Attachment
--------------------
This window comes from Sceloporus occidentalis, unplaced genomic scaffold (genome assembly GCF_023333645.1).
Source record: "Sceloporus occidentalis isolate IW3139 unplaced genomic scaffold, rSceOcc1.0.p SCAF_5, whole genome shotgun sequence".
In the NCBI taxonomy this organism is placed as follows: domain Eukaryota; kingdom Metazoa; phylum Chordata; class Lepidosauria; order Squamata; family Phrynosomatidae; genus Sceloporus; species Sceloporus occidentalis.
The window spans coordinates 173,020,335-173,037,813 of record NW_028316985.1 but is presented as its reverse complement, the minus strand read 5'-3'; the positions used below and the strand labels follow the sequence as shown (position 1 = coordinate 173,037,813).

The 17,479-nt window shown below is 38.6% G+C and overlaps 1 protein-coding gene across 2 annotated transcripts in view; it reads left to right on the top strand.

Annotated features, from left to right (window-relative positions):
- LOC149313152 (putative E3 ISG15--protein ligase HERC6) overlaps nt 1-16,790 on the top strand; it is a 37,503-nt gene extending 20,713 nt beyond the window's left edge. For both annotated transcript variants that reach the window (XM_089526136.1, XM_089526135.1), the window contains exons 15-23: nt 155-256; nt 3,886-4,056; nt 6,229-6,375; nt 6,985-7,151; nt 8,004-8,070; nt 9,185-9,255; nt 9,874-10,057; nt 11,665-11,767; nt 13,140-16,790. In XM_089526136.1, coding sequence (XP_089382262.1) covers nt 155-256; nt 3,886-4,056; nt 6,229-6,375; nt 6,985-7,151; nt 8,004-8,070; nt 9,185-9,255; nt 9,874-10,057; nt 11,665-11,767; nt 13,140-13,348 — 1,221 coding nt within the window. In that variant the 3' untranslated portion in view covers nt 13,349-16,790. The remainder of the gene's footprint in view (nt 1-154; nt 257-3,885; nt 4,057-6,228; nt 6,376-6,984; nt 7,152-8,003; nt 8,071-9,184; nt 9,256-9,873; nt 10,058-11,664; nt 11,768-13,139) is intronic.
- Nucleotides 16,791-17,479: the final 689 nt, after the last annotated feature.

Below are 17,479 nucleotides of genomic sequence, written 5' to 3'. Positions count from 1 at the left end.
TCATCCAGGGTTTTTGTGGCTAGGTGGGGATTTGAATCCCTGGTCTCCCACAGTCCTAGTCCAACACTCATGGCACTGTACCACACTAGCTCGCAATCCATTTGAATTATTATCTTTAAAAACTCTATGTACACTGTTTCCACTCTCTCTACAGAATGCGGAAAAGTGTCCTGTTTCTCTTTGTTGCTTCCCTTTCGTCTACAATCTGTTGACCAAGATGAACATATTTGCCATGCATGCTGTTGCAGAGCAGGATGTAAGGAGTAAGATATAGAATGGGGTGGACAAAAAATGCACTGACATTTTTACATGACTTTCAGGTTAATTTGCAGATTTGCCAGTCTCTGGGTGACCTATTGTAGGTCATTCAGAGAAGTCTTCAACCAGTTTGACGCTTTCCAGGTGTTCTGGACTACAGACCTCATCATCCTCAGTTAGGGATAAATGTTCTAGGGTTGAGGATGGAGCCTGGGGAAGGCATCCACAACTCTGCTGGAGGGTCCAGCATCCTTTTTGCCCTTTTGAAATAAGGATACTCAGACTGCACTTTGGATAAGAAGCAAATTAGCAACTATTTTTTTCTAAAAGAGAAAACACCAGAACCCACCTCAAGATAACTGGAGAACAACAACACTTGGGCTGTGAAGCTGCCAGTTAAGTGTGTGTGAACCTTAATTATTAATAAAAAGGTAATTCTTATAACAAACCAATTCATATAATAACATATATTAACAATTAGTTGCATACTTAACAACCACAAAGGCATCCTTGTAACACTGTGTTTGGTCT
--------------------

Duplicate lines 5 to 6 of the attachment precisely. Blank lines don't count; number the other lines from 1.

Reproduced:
The 17,479-nt window shown below is 38.6% G+C and overlaps 1 protein-coding gene across 2 annotated transcripts in view; it reads left to right on the top strand.

Annotated features, from left to right (window-relative positions):